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The Departed DVD Review

by Kam Williams

Scorcese Crime Saga Released on DVD


Massachusetts State Trooper Billy Costigan (Leonardo DiCaprio) is masquerading as an ex-con in order to infiltrate a ruthless, South Boston crime family run by mercurial mobster named Frank Costello (Jack Nicholson). Meanwhile, Colin Sullivan (Matt Damon), a Costello mole, has penetrated the same police department, quietly climbing the ranks till he became privy to the plans of the Special Investigations Unit (SIU), thus enabling his boss to keep a step ahead of the law.

Initially unaware of each other's existence, Costigan and Sullivan frequently come close to crossing paths. The tension mounts as the police and the crooks gradually realize that their movements are being telegraphed to the other side by a saboteur. Thus, with discovery meaning almost certain death, Costigan and Sullivan find themselves caught in a high-stakes race to expose and eliminate the other first. They even unknowingly share a romantic interest in Madolyn (Vera Farmiga), a shrink who specializes in counseling cops.

There are also a plethora of peripheral characters lurking in the shadows including Captain Queenan (Martin Sheen) and Sergeant Dignam (Mark Wahlberg), Costigan's only contacts in the Department. Then there's Chief Ellerby (Alec Baldwin), Sullivan's suspicious boss at SIU, and his doubting colleague, Officer Brown (Anthony Anderson). Over in the mob milieu, we find a motley mix of disposable mugs, most notably, Mr. French (Ray Winstone), Costello's loyal henchman.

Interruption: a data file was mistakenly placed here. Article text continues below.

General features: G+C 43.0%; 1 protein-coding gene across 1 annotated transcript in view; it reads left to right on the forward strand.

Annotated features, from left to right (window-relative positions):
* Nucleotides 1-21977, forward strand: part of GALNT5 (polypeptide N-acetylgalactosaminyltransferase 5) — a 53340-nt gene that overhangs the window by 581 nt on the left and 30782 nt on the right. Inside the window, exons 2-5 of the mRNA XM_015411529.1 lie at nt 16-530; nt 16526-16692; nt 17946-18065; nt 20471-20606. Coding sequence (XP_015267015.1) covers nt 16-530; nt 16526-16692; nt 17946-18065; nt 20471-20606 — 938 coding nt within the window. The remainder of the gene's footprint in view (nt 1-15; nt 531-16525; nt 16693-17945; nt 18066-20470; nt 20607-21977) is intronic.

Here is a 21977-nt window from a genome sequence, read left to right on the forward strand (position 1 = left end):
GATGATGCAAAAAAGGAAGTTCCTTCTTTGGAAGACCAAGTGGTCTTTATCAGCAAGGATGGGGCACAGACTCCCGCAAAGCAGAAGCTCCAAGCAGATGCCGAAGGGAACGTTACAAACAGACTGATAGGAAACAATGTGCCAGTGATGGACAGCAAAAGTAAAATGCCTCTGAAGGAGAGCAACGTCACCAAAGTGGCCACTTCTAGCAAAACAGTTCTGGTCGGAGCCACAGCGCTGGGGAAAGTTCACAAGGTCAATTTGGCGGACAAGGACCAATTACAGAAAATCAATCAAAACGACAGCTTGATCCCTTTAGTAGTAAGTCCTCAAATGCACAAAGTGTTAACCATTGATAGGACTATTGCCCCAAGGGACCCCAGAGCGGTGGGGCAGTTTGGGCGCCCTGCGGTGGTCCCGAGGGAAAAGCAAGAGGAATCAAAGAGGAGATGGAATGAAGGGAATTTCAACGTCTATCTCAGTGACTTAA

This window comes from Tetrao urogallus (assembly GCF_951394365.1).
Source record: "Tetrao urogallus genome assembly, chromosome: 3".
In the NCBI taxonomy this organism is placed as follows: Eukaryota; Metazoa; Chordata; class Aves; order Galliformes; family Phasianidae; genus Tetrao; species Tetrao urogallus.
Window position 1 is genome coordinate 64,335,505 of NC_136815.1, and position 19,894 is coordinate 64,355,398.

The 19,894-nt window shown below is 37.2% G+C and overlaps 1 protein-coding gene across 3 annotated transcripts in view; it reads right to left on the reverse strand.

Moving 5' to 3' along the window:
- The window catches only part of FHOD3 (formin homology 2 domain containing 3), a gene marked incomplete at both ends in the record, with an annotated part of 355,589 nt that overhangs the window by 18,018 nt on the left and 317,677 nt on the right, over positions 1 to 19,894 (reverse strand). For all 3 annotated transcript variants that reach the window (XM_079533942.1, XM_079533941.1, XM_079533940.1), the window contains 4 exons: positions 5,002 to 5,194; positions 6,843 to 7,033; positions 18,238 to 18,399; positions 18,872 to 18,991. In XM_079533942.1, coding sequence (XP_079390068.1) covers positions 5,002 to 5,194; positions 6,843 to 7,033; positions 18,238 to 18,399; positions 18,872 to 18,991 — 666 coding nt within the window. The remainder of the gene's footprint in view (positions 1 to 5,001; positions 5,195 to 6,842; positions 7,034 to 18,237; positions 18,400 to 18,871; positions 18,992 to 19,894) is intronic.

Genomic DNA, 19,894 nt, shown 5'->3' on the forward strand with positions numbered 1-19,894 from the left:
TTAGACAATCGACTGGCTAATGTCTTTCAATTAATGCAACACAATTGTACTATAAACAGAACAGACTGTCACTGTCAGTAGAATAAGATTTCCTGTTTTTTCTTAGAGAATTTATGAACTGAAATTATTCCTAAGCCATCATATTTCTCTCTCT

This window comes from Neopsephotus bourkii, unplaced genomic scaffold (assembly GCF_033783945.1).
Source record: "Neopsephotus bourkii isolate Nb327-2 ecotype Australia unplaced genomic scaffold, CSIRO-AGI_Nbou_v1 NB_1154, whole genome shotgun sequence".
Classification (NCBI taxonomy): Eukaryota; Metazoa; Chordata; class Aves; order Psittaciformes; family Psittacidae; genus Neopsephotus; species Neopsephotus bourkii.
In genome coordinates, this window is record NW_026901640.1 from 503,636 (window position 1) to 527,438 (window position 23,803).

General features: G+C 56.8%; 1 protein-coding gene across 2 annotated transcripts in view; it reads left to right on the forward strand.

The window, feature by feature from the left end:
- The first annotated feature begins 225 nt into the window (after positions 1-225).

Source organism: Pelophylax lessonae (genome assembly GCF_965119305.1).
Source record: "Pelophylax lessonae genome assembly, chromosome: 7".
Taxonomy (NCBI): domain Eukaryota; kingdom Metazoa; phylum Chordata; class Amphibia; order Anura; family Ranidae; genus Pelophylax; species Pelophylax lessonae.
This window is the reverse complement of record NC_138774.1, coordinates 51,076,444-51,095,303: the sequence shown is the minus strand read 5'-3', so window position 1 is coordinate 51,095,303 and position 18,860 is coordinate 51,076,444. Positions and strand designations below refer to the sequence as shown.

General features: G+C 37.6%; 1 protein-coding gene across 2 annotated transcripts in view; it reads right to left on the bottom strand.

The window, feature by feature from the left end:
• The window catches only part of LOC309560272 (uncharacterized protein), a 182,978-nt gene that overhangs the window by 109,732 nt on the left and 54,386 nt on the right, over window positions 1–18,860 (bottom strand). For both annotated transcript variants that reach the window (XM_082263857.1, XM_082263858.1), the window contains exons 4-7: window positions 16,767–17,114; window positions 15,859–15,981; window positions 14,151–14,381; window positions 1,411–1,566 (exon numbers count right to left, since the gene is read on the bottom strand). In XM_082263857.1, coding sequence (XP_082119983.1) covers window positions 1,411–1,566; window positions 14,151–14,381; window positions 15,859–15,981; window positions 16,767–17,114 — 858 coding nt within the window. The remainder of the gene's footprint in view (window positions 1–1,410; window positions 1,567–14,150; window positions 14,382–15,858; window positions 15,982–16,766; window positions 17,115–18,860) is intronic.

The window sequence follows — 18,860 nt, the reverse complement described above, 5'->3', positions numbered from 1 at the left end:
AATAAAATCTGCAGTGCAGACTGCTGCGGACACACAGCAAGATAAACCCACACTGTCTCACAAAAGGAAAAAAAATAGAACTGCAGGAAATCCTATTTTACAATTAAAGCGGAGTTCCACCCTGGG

All these players participate in a complicated game of cops and mobsters in The Departed, a pressure-cooked crime caper directed by Martin Scorcese. Over-plotted and touching on every classic theme imaginable, the grisly gangster flick is actually a remake of Infernal Affairs (2002), the first in a graphic trilogy created by Hong Kong's Siu Fai Mak.

Interpreted here as a quintessential Scorcese saga of Shakespearean proportions, this multi-layered mystery is a cinematic masterpiece unnecessarily marred by gratuitous gore.

Very good (3 stars)
Rated R for pervasive profanity, ethnic slurs, drug use, frank sexuality, and gruesome, gratuitous violence.
Running time: 152 minutes
Studio: Warner Home Video

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